IT city bounces back to normalcy

By : |April 14, 2006 0

BANGALORE: The unprecedented violence and arson here that followed the death of matinee idol Dr Rajkumar had adversely affected the IT and BPO companies.

Eight persons, including a policeman, were killed and nearly 200 others injured in the violence that ensued during the thespian’s funeral procession on Thursday. The city limped back to normalcy on Friday and it is business as usual today.

Almost all IT and BPO employees left their offices early on Wednesday evening after the news of Rajkumar’s death was flashed. As a security measure, almost all companied declared April 12 a holiday.



The usually busy arterial roads of Bangalore such as Airport Road and Hosur Road wore a deserted look with people preferring to stay indoors to avoid the rampaging mobs that vandalized property and burnt vehicles. BPO workers in the city found it difficult to find transport to reach their offices on Thursday. As a result, most companies relied on centers in other Indian cities to manage the calls.

Besides loss of productivity due to the shutdown, some companies in the vicinity of Dr Rajkumar’s home in Sadashivnagar such as Microsoft Research, Aditi Technologies and Talisma suffered damages as vandals picked them up to target their ire.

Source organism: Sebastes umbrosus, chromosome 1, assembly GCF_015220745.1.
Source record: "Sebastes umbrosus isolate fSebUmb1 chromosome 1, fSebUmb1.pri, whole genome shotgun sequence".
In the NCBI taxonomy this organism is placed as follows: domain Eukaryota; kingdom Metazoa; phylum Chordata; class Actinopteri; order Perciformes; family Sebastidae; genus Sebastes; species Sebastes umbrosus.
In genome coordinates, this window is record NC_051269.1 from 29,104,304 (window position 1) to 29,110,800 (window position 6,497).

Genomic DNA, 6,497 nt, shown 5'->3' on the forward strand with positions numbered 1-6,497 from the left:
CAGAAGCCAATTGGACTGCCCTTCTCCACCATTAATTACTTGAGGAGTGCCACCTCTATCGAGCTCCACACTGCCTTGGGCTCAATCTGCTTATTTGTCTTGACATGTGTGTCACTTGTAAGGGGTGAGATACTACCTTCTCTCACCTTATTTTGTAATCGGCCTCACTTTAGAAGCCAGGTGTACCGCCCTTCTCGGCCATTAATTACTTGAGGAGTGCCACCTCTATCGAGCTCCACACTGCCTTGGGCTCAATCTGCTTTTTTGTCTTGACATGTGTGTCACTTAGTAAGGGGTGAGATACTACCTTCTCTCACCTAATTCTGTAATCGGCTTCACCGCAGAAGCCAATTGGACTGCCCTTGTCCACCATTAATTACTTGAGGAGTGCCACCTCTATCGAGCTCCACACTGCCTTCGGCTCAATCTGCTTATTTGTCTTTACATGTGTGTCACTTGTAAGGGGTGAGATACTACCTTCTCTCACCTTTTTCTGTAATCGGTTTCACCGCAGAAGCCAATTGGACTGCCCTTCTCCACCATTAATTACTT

“The glass on the façade of the building were broken. Extra security was deployed after the incident,” said a source close to Microsoft Research.

However, companies are confident of fixing the lost days by working on Saturdays. It was business as usual for Infosys, which declared its Q4 results on April 14th.

Commenting on the extent of loss to the industry, BV Naidu, director, STPI, said that a day’s loss of productivity meant a loss of Rs 170 crore worth of IT work.

“Karnataka’s software business is worth Rs 37,000 crore and if you take account of 235 working days, the loss suffered is around Rs 170 crore ($40 million).”

However both he and Shankarlinge Gowda, the state’s IT secretary, stressed that the loss was covered up by companies, which made up for the lost days over the weekend. In addition, with Friday being a holiday on account of Good Friday, Vishu and the Tamil New year, the week is considered “dull” by industry standards.

The economic loss apart, Naidu is concerned about the incident affecting Bangalore’s ‘IT hub’ brand. “More than the monetary loss, even a small incident such as this gets reflected in the global media, which is not a good thing for the city,” he said.

In the past, such a tense situation occurred in Bangalore in 2000 when forest brigand Veerappan kidnapped

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(Photos courtesy: Narendra PR)

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